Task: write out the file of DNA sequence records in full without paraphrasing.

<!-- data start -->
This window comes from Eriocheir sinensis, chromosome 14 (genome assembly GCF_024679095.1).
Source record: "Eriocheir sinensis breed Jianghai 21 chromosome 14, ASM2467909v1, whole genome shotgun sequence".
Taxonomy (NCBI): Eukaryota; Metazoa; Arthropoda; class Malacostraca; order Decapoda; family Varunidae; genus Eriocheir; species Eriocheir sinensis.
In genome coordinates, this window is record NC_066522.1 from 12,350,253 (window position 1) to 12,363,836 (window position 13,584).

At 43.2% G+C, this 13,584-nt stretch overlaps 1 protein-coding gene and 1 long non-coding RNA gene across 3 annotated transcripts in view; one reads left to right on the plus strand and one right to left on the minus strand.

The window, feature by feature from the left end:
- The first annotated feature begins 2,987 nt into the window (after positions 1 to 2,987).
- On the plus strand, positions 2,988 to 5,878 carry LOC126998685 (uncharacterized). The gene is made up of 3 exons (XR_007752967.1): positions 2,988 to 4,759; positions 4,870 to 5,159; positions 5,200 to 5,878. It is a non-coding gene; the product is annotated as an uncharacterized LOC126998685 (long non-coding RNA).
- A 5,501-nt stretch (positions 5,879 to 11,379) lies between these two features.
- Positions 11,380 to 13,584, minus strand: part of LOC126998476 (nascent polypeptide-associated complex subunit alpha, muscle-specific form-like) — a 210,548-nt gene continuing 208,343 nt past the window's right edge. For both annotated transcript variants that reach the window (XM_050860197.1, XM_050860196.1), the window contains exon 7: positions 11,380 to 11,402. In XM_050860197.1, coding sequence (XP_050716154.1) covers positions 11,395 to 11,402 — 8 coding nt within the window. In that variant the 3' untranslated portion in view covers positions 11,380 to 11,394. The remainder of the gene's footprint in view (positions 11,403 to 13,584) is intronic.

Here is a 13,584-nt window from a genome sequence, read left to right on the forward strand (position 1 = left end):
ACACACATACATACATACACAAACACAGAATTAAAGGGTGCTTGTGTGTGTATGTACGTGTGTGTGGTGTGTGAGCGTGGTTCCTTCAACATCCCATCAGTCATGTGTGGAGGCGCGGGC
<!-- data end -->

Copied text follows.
This window comes from Eriocheir sinensis, chromosome 14 (genome assembly GCF_024679095.1).
Source record: "Eriocheir sinensis breed Jianghai 21 chromosome 14, ASM2467909v1, whole genome shotgun sequence".
Taxonomy (NCBI): Eukaryota; Metazoa; Arthropoda; class Malacostraca; order Decapoda; family Varunidae; genus Eriocheir; species Eriocheir sinensis.
In genome coordinates, this window is record NC_066522.1 from 12,350,253 (window position 1) to 12,363,836 (window position 13,584).

At 43.2% G+C, this 13,584-nt stretch overlaps 1 protein-coding gene and 1 long non-coding RNA gene across 3 annotated transcripts in view; one reads left to right on the plus strand and one right to left on the minus strand.

The window, feature by feature from the left end:
- The first annotated feature begins 2,987 nt into the window (after positions 1 to 2,987).
- On the plus strand, positions 2,988 to 5,878 carry LOC126998685 (uncharacterized). The gene is made up of 3 exons (XR_007752967.1): positions 2,988 to 4,759; positions 4,870 to 5,159; positions 5,200 to 5,878. It is a non-coding gene; the product is annotated as an uncharacterized LOC126998685 (long non-coding RNA).
- A 5,501-nt stretch (positions 5,879 to 11,379) lies between these two features.
- Positions 11,380 to 13,584, minus strand: part of LOC126998476 (nascent polypeptide-associated complex subunit alpha, muscle-specific form-like) — a 210,548-nt gene continuing 208,343 nt past the window's right edge. For both annotated transcript variants that reach the window (XM_050860197.1, XM_050860196.1), the window contains exon 7: positions 11,380 to 11,402. In XM_050860197.1, coding sequence (XP_050716154.1) covers positions 11,395 to 11,402 — 8 coding nt within the window. In that variant the 3' untranslated portion in view covers positions 11,380 to 11,394. The remainder of the gene's footprint in view (positions 11,403 to 13,584) is intronic.

Here is a 13,584-nt window from a genome sequence, read left to right on the forward strand (position 1 = left end):
ACACACATACATACATACACAAACACAGAATTAAAGGGTGCTTGTGTGTGTATGTACGTGTGTGTGGTGTGTGAGCGTGGTTCCTTCAACATCCCATCAGTCATGTGTGGAGGCGCGGGC